Researchers say fish heads, bones, skin, and guts heading to the landfill can be turned into useful material that could replace crude oil-derived polyurethanes, found nearly everywhere – in shoes, clothes, refrigerators, and construction materials. Polyurethane is a type of plastic typically made from non-renewable crude oil, toxic to synthesize, and takes centuries to break down when discarded.
A research team led by Prof. Francesca Kerton, a chemistry professor at the Memorial University of Newfoundland in Canada, has created a biodegradable material similar to Polyurethane using fish waste that would otherwise likely be discarded. If successfully derived, the fish-oil-based Polyurethane could help meet the immense need for more sustainable plastics.
The team started out with oil extracted from the remains of Atlantic salmon after the fish were prepared for sale to consumers. First, they add oxygen to the unsaturated oil in a controlled way to form epoxides, molecules similar to those in epoxy resin. After reacting these epoxides with carbon dioxide, they link the resulting molecules together with nitrogen-containing amines to form the new material.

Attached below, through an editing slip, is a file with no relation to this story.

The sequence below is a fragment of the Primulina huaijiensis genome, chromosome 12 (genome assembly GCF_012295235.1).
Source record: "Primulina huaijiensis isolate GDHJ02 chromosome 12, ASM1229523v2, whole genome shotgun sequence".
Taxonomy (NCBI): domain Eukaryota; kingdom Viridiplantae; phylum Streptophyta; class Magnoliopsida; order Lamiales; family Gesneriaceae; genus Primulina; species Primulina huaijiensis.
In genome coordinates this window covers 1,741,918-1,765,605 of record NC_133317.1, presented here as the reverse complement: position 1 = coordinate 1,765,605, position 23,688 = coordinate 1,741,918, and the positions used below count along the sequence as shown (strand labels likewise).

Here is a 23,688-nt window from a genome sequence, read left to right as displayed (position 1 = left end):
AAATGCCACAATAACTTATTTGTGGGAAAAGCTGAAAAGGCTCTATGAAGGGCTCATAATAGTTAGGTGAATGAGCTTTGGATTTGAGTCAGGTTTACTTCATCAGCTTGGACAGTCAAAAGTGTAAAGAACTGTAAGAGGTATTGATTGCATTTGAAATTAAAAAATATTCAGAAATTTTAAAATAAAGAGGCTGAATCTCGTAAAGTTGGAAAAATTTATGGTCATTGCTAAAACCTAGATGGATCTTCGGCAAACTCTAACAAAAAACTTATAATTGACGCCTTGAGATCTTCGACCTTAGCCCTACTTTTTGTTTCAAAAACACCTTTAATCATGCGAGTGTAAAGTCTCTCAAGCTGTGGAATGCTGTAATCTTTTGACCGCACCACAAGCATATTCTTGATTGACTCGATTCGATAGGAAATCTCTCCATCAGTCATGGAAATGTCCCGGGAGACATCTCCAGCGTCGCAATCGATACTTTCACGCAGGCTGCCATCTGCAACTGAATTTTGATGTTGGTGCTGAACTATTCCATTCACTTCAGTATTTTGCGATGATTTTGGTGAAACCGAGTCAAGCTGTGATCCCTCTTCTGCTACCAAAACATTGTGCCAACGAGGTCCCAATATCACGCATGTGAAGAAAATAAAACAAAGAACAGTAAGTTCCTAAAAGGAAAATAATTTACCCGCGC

The team notes that the new, environmentally friendly Polyurethane does not smell like fish. The team has also examined how readily the new material would likely break down once its useful life is over. They soaked pieces of new biodegradable plastic in the water, and to speed up the degradation for some pieces, they added lipase, an enzyme capable of breaking down fats like those in the fish oil. Even when soaked in plain water, the plastic still quickly began showing signs of microbial growth on all of the samples, which should lead to degradation.
Some early tests suggest that the readily available, naturally occurring amino acids like histidine and asparagine could fill in for the amine they used previously that was derived from cashew nutshells. “I find it interesting how we can make something useful, something that could even change the way plastics are made, from the garbage that people just throw out,” says Mikhailey Wheeler, a graduate student who is working with Kerton.
The researchers will present their results at the spring meeting of the American Chemical Society (ACS).